The European Union agreed on Tuesday to ration natural gas this winter in order to protect themselves from further supply cuts by Russia as it pursues its invasion of Ukraine.
EU energy ministers approved a draft European law aimed at reducing gas demand by 15% from August to March. The legislation includes voluntary national steps to reduce gas consumption and, if insufficient savings are realized, a trigger for mandatory actions across the 27-member bloc.
“I understand that the decision was not easy, but I believe that in the end, everyone recognizes that this sacrifice is necessary.” “We have to share the pain, and we will,” Czech Industry Minister Jozef Sikela told reporters after chairing the meeting in Brussels. The move was welcomed by European Commission President Ursula von der Leyen, who said in a statement that “the EU has taken a decisive step to confront the threat of a full gas disruption by (Russian President Vladimir) Putin.”
The legislation was approved by the energy ministers a day after Russian energy corporation Gazprom announced a 20% reduction in gas flows through the Nord Stream 1 pipeline to Germany beginning Wednesday. According to Europe’s TTF benchmark, natural gas prices rose to their highest level since early March on Tuesday, and are now more than five times higher than a year ago.
Since Russia invaded Ukraine in late February and the West responded with economic sanctions, 12 EU countries have seen their Russian gas deliveries halted or reduced.
The Nord Stream 1 cutbacks, according to Gazprom, were caused by delays in receiving a repaired turbine for the pipeline. The turbine, which was repaired in Canada, has yet to be reinstalled, and another is expected to go offline because it requires immediate repairs, according to Kremlin spokesman Dmitry Peskov.
The EU’s 27 member nations are free to decide how best to meet the target of cutting 15% of their average annual gas use over the last five years under the ministerial agreement signed in less than a week.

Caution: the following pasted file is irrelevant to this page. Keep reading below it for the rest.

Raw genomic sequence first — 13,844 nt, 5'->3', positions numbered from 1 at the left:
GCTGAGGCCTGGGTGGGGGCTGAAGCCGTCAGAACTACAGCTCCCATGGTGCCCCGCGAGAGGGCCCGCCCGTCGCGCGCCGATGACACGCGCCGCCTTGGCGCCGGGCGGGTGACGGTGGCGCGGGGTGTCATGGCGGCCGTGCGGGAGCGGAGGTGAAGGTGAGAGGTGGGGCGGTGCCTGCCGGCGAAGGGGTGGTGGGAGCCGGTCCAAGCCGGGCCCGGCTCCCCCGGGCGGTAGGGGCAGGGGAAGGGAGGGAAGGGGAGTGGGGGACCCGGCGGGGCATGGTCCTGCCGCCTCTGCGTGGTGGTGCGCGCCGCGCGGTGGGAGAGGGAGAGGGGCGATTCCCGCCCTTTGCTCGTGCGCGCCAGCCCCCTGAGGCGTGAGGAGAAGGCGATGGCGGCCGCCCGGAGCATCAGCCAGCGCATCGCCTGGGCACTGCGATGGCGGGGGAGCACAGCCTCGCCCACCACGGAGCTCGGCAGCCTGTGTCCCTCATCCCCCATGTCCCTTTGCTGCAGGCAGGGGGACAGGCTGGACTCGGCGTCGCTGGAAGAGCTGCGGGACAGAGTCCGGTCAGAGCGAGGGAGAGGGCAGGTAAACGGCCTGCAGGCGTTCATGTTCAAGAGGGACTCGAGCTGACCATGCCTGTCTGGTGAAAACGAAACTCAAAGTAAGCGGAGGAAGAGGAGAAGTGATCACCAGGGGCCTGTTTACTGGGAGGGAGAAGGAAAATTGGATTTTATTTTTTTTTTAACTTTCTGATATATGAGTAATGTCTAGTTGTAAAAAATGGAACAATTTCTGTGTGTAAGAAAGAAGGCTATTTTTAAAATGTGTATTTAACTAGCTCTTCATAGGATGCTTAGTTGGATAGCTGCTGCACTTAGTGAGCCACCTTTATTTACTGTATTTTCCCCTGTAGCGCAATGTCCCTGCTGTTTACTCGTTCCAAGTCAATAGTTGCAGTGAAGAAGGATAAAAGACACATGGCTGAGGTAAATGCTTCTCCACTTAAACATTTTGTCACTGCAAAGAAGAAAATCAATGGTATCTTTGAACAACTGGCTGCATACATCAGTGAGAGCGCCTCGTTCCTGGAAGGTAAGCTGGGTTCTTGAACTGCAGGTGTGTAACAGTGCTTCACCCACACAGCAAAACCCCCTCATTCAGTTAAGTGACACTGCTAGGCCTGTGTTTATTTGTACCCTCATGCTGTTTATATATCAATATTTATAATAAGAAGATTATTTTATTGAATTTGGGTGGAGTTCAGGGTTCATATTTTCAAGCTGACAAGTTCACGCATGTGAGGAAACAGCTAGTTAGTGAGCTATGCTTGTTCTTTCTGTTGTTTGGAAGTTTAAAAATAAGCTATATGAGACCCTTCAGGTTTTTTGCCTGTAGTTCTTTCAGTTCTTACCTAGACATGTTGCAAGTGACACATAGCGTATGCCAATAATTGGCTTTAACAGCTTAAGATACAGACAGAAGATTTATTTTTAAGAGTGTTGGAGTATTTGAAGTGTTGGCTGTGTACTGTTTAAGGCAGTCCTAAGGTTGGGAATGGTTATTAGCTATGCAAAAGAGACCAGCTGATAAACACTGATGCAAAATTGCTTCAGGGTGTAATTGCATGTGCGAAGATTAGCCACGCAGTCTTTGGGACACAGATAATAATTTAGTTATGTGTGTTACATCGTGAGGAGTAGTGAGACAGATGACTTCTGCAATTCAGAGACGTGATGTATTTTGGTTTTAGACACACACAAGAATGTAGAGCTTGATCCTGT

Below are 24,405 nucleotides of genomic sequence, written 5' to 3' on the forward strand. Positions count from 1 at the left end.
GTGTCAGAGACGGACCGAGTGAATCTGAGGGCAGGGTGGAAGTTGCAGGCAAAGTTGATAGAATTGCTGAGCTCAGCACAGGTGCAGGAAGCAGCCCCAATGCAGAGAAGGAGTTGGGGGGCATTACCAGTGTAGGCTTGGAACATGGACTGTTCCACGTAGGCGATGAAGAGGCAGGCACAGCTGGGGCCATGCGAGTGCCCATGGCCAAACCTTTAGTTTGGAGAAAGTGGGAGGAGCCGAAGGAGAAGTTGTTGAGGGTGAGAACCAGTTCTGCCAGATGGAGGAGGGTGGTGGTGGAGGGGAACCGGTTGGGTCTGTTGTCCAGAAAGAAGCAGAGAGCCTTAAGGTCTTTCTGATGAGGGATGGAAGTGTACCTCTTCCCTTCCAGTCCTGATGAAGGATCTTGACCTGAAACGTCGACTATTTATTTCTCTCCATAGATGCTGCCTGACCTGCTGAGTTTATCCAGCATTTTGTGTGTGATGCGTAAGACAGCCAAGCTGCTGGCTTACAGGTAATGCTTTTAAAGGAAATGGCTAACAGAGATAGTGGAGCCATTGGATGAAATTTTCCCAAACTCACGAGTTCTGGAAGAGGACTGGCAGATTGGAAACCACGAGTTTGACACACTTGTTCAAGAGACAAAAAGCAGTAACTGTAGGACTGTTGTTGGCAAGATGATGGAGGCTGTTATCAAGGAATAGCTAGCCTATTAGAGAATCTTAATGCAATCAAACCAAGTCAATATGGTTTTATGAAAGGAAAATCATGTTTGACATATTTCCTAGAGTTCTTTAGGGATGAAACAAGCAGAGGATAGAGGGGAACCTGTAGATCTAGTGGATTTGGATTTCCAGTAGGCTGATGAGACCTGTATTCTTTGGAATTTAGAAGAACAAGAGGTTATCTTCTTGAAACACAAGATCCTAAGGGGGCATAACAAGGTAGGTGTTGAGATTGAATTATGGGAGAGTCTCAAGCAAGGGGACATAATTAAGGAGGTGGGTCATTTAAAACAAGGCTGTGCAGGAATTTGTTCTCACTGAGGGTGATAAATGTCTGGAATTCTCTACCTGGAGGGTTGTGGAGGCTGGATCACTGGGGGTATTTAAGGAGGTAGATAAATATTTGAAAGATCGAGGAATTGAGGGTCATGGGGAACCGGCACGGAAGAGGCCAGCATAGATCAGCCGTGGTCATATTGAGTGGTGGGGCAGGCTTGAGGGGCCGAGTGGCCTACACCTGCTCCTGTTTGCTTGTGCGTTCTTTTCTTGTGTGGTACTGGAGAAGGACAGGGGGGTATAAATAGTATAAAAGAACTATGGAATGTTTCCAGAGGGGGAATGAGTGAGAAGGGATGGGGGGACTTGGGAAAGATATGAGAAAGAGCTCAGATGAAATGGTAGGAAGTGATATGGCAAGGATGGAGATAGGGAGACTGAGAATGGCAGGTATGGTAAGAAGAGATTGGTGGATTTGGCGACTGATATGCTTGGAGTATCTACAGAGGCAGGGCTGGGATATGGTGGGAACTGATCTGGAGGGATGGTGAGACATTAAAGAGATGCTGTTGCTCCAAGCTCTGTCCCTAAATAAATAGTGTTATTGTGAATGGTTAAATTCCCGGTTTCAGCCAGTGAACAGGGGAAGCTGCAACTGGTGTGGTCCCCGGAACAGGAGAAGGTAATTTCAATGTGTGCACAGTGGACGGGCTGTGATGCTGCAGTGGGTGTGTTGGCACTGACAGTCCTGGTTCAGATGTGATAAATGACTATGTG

France, for example, wants to save energy by lowering office thermostat temperatures in the winter and ensuring that air conditioners in public buildings and shops are used more efficiently, among other measures. Exemptions are granted to countries that may have specific vulnerabilities or are particularly vulnerable to the effects of certain cuts.
If the European Commission, the EU’s executive arm, continues to fear a supply shortage over the next eight months, it can ask members to consider triggering a mandatory system of cuts. Any five member countries could also force a vote if they declare a national gas supply alert.
The legislation is based on a commission proposal from July 20, which is eager to maintain a united EU front against a war that shows no signs of ending. It stated that coordinated rationing would allow the EU to get through the winter if Russia stopped all gas deliveries.
Although the EU has agreed to sanction Russian oil and coal beginning later this year, it has not sanctioned Russian natural gas because Germany, Italy, and some other member countries rely heavily on imported gas.
Disruptions in Russian energy trade with the EU are already driving inflation to record highs in Europe and threatening to send the continent into recession, just as the continent was recovering from a pandemic-induced slump.
The energy crisis is also resurrecting decades-old policy coordination tests. While the EU has gained centralized authority over monetary, trade, antitrust, and agricultural policies, national sovereignty over energy remains dominant.
As a result, the energy ministers decided to remove a provision from the draft gas-rationing law that would have given the European Commission the authority to decide on any shift from voluntary to mandatory actions. Instead, the ministers ensured that any decision on mandatory measures would be left to national governments.
Other elements of the original proposal, such as exemptions for island countries, were also watered down by the ministers.
Nonetheless, Tuesday’s agreement represents another watershed moment in EU policy integration and crisis management. Previous EU legislative initiatives in the energy sector frequently required months or years of negotiations among national governments.